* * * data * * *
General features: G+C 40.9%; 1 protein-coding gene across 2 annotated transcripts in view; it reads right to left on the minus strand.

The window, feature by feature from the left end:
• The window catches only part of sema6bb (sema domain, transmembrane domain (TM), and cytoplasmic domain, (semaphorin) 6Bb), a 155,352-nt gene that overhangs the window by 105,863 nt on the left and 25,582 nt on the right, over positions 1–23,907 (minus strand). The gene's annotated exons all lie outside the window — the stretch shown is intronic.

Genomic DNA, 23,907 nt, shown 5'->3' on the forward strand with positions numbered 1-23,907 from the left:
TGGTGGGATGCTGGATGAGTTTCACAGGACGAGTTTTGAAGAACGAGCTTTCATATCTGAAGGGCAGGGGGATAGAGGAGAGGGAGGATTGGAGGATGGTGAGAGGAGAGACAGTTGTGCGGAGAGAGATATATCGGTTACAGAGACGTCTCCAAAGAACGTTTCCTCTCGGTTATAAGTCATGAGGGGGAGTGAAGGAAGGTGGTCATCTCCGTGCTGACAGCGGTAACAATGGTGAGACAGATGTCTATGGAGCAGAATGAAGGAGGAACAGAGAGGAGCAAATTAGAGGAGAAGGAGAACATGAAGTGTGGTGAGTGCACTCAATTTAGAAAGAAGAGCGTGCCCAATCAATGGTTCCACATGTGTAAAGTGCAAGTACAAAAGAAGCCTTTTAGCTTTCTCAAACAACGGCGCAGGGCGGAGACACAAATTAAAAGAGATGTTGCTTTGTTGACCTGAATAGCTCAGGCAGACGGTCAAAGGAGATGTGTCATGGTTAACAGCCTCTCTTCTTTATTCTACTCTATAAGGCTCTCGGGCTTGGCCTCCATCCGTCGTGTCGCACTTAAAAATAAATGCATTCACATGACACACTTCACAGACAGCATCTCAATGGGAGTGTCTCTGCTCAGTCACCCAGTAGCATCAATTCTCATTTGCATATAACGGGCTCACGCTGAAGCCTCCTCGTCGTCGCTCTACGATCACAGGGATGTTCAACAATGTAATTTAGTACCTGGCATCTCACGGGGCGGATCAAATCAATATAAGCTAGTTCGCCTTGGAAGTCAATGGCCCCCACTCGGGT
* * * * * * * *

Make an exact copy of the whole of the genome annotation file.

General features: G+C 40.9%; 1 protein-coding gene across 2 annotated transcripts in view; it reads right to left on the minus strand.

The window, feature by feature from the left end:
• The window catches only part of sema6bb (sema domain, transmembrane domain (TM), and cytoplasmic domain, (semaphorin) 6Bb), a 155,352-nt gene that overhangs the window by 105,863 nt on the left and 25,582 nt on the right, over positions 1–23,907 (minus strand). The gene's annotated exons all lie outside the window — the stretch shown is intronic.

Genomic DNA, 23,907 nt, shown 5'->3' on the forward strand with positions numbered 1-23,907 from the left:
TGGTGGGATGCTGGATGAGTTTCACAGGACGAGTTTTGAAGAACGAGCTTTCATATCTGAAGGGCAGGGGGATAGAGGAGAGGGAGGATTGGAGGATGGTGAGAGGAGAGACAGTTGTGCGGAGAGAGATATATCGGTTACAGAGACGTCTCCAAAGAACGTTTCCTCTCGGTTATAAGTCATGAGGGGGAGTGAAGGAAGGTGGTCATCTCCGTGCTGACAGCGGTAACAATGGTGAGACAGATGTCTATGGAGCAGAATGAAGGAGGAACAGAGAGGAGCAAATTAGAGGAGAAGGAGAACATGAAGTGTGGTGAGTGCACTCAATTTAGAAAGAAGAGCGTGCCCAATCAATGGTTCCACATGTGTAAAGTGCAAGTACAAAAGAAGCCTTTTAGCTTTCTCAAACAACGGCGCAGGGCGGAGACACAAATTAAAAGAGATGTTGCTTTGTTGACCTGAATAGCTCAGGCAGACGGTCAAAGGAGATGTGTCATGGTTAACAGCCTCTCTTCTTTATTCTACTCTATAAGGCTCTCGGGCTTGGCCTCCATCCGTCGTGTCGCACTTAAAAATAAATGCATTCACATGACACACTTCACAGACAGCATCTCAATGGGAGTGTCTCTGCTCAGTCACCCAGTAGCATCAATTCTCATTTGCATATAACGGGCTCACGCTGAAGCCTCCTCGTCGTCGCTCTACGATCACAGGGATGTTCAACAATGTAATTTAGTACCTGGCATCTCACGGGGCGGATCAAATCAATATAAGCTAGTTCGCCTTGGAAGTCAATGGCCCCCACTCGGGT